Political power extension is a fertile ground for bad governance and is a killer to development.

ODM party leader Raila Odinga consulting Wiper party leader Kalonzo Musyoka and Ford Kenya party leader Moses Wetangula at a past political event {PHOTO COURTESY}

Development is one of the true blueprints of good governance. For a constitutional nation to optimally perform and democracy to have life, adherence and strict following of the law without circumventing it is paramount. When the supreme laws of the land are trampled on, governance and collective development is put on limbo. Equally democracy is eroded, crises allowed to flourish and the will of people shattered.

Power struggle that threaten to trash uncompromised plebiscite and situations where leaders are hellbent on subverting the constitution to get their ways seem to be defining the modus operandi of politics in some African countries. Leaders sanction “studies” to serve as guiding grounds for commissioning constitutional changes. But in reality, it’s their insatiable appetites to be there forever that makes them want a change. What’s clearer is that the thirst for “extension” deepens bad governance and stagnates development. Sadly, bad governance has an entitlement of wanting to stay in power past the welcome date and pioneers of rooted evil never want an end to their reign prefering a third “unconstitutional” term.

Third termism is a cancerous tumor that was coined in reference to world “dictators”, mostly Africans, who after serving their terms tend to use the system to compromise independent institutions, get a third/extended term or influence the composition of next regimes. When a leader nears his last term, ‘he’ orchestrates constitutional amendment through their incumbency advantage to maintain a firm grip on power.
He tries to tilt things and be a centre of authority for life.
Studies have shown that third termism weakens leadership transition that goes past the incumbents’ power life thereby stifling democracy in the long run. It raises tension, diverts foreign direct investment, promotes graft, cements toxic identity polarization etc.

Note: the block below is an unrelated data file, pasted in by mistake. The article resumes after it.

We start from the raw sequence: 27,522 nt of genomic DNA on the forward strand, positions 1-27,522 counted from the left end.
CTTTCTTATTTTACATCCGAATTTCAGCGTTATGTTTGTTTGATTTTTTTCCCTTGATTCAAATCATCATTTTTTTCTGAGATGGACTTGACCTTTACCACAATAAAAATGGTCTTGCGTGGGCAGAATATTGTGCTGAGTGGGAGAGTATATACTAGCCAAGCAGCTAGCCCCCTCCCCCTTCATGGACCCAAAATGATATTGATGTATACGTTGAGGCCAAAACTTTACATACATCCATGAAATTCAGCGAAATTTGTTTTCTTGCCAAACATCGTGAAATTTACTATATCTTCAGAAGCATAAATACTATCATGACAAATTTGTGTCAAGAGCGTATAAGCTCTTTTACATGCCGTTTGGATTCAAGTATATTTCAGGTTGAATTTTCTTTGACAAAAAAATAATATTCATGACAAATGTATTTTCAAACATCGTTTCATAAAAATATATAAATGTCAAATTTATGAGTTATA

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Fundamentally, it brings about poor economic growth- reduced per capita income resulting from interrupted economic activities. Still, a crop of inconsiderate leaders want to stay past sell by dates and hope that their inputs will somehow dictate the operations of next administration. And every African region has prints of third termism.
In 2020, Africa Centre reported that between 2019 and 2021, Africa ‘has 34 presidential elections scheduled’. About 30% of these elections have term limits being challenged by incumbents or their proxies.

If not being challenged, incumbents want their voices to have life after “end date” and the illusionary possibility of being called back to serve their nations hangs over their hands.

The desire to stay in power and probably die in it has been killing democracy, shunning progress and taking countries to days where development settled nowhere. And most African leaders hide under democracy but truly want to undemocratically be there untill death do them part.

They tinker laws of the land to seek third terms, not only putting people’s voices at risk but cementing bad governance that has made countries not be able to develop at a rate recommended by technocrats. While third termism could result to sanctions, it is a recipe for violence and civil unrest which could destabilise a region.